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Childhood diabetes

Unfortunately, diabetes can develop in any individual of any age and although it is not particularly common for young children to develop this condition, it can occur under the age of 16. The most common form of diabetes in children is type 1, which accounts for 90-95% of childhood diabetes. This means their insulin-producing cells in the pancreas are destroyed and they are unable to produce the insulin that is essential for helping glucose enter the body’s cells.

The cause of childhood diabetes is still not entirely understood and the majority of children who develop type 1 diabetes do not have a family history of the condition, which contradicts the belief that diabetes could be hereditary. It is suggested that a combination of genetic and environmental factors contribute to the onset of diabetes in adults, but with children it is still very unclear.


Do your research:

When a child develops a long-term illness, it can pose a challenge for the family as they make lifestyle changes, but people do find that managing diabetes with their child could actually be easier than they first think. As a parent, you need to give your child the right support to give them the best chance of managing their condition. Do your research on the condition, especially if you’ve never encountered diabetes before. Knowing what diabetes means and how it can be managed will not only help you, but also your child as they are definitely likely to have questions. Make sure you talk with your healthcare professional and a dietician so you can help your child to manage their condition effectively and work its management into your day-to-day life.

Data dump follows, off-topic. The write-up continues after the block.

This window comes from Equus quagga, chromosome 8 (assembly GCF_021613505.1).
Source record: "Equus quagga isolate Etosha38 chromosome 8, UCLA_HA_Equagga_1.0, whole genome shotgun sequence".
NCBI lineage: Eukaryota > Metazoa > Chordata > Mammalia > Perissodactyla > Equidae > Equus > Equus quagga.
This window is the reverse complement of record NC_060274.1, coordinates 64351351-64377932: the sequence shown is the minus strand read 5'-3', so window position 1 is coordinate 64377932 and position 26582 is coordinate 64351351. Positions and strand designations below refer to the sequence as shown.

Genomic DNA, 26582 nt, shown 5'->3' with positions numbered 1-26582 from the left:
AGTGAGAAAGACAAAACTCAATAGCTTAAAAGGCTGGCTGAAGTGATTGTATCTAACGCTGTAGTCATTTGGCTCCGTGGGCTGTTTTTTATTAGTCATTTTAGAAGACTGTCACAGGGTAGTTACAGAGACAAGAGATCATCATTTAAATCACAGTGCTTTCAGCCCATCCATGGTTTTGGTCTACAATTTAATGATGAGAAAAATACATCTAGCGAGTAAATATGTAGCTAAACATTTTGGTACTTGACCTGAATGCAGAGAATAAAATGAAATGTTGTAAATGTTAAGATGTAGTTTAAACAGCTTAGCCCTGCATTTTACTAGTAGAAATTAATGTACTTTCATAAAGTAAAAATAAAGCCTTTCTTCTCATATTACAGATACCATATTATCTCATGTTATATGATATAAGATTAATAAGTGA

Needle phobia:

As the most common form of diabetes in children, type 1 diabetes requires insulin injections to ensure the body is receiving an adequate level to help cells use glucose effectively. Without insulin, the body will have too higher levels of glucose and our body will not be able to use it for energy. Not only will they need to use needles for daily insulin injections, but monitoring blood sugar levels also requires pricking the finger to draw blood which may also cause some anxiety.

Make sure you educate your child as to why needles are required and how it will actually help them to stay healthy. Always try to make the process as quick as possible to ensure less pain and they should quickly adjust to it; however you may also want to consider visiting a child psychologist if a serious phobia is identified or if it takes longer than expected for the child to cooperate to injections and finger pricks.


Diet & physical activity:

You are always encouraged to provide your child with a balanced and healthy diet with a decent amount of exercise alongside it to give them the best chance of healthy development and growth. This is no different for children with diabetes as their diet will play a huge role in the management of their condition. Diets should not be restrictive or excluding; instead they should be varied and occasional sweet sugary treat is not overall discouraged, as long as the condition is under control. This is where blood glucose meters come in handy, as trying out different foods and testing your glucose levels will help you to see which foods you can include and which you should maybe try to avoid.

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